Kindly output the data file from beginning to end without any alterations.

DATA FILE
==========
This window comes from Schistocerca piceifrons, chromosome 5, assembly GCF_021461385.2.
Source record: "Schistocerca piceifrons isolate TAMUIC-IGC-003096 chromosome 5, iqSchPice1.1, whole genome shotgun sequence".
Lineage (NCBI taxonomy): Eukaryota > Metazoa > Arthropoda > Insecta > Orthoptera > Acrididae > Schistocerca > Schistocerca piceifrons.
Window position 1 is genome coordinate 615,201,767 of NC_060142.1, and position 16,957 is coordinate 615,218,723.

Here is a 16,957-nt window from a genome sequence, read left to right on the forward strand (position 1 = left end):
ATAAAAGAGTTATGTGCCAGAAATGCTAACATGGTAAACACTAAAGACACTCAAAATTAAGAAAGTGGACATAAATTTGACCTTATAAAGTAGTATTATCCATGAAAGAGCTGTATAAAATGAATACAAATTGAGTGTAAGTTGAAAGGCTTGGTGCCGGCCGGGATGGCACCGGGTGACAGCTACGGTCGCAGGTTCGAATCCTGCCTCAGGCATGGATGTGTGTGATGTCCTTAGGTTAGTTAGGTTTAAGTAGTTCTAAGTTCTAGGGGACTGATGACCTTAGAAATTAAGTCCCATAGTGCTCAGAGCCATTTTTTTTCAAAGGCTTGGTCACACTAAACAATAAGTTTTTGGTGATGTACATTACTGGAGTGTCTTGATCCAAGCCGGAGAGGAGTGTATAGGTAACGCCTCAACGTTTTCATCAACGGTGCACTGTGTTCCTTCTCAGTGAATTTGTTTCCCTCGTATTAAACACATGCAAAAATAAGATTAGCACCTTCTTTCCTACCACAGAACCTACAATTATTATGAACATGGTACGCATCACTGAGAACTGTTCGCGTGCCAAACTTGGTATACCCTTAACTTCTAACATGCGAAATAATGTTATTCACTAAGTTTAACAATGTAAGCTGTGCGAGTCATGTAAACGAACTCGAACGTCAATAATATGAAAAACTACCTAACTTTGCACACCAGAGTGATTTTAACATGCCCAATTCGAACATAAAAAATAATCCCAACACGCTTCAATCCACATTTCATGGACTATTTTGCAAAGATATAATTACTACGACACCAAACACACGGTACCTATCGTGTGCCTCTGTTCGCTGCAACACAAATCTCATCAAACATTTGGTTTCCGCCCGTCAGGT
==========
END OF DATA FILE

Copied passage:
This window comes from Schistocerca piceifrons, chromosome 5, assembly GCF_021461385.2.
Source record: "Schistocerca piceifrons isolate TAMUIC-IGC-003096 chromosome 5, iqSchPice1.1, whole genome shotgun sequence".
Lineage (NCBI taxonomy): Eukaryota > Metazoa > Arthropoda > Insecta > Orthoptera > Acrididae > Schistocerca > Schistocerca piceifrons.
Window position 1 is genome coordinate 615,201,767 of NC_060142.1, and position 16,957 is coordinate 615,218,723.

Here is a 16,957-nt window from a genome sequence, read left to right on the forward strand (position 1 = left end):
ATAAAAGAGTTATGTGCCAGAAATGCTAACATGGTAAACACTAAAGACACTCAAAATTAAGAAAGTGGACATAAATTTGACCTTATAAAGTAGTATTATCCATGAAAGAGCTGTATAAAATGAATACAAATTGAGTGTAAGTTGAAAGGCTTGGTGCCGGCCGGGATGGCACCGGGTGACAGCTACGGTCGCAGGTTCGAATCCTGCCTCAGGCATGGATGTGTGTGATGTCCTTAGGTTAGTTAGGTTTAAGTAGTTCTAAGTTCTAGGGGACTGATGACCTTAGAAATTAAGTCCCATAGTGCTCAGAGCCATTTTTTTTCAAAGGCTTGGTCACACTAAACAATAAGTTTTTGGTGATGTACATTACTGGAGTGTCTTGATCCAAGCCGGAGAGGAGTGTATAGGTAACGCCTCAACGTTTTCATCAACGGTGCACTGTGTTCCTTCTCAGTGAATTTGTTTCCCTCGTATTAAACACATGCAAAAATAAGATTAGCACCTTCTTTCCTACCACAGAACCTACAATTATTATGAACATGGTACGCATCACTGAGAACTGTTCGCGTGCCAAACTTGGTATACCCTTAACTTCTAACATGCGAAATAATGTTATTCACTAAGTTTAACAATGTAAGCTGTGCGAGTCATGTAAACGAACTCGAACGTCAATAATATGAAAAACTACCTAACTTTGCACACCAGAGTGATTTTAACATGCCCAATTCGAACATAAAAAATAATCCCAACACGCTTCAATCCACATTTCATGGACTATTTTGCAAAGATATAATTACTACGACACCAAACACACGGTACCTATCGTGTGCCTCTGTTCGCTGCAACACAAATCTCATCAAACATTTGGTTTCCGCCCGTCAGGT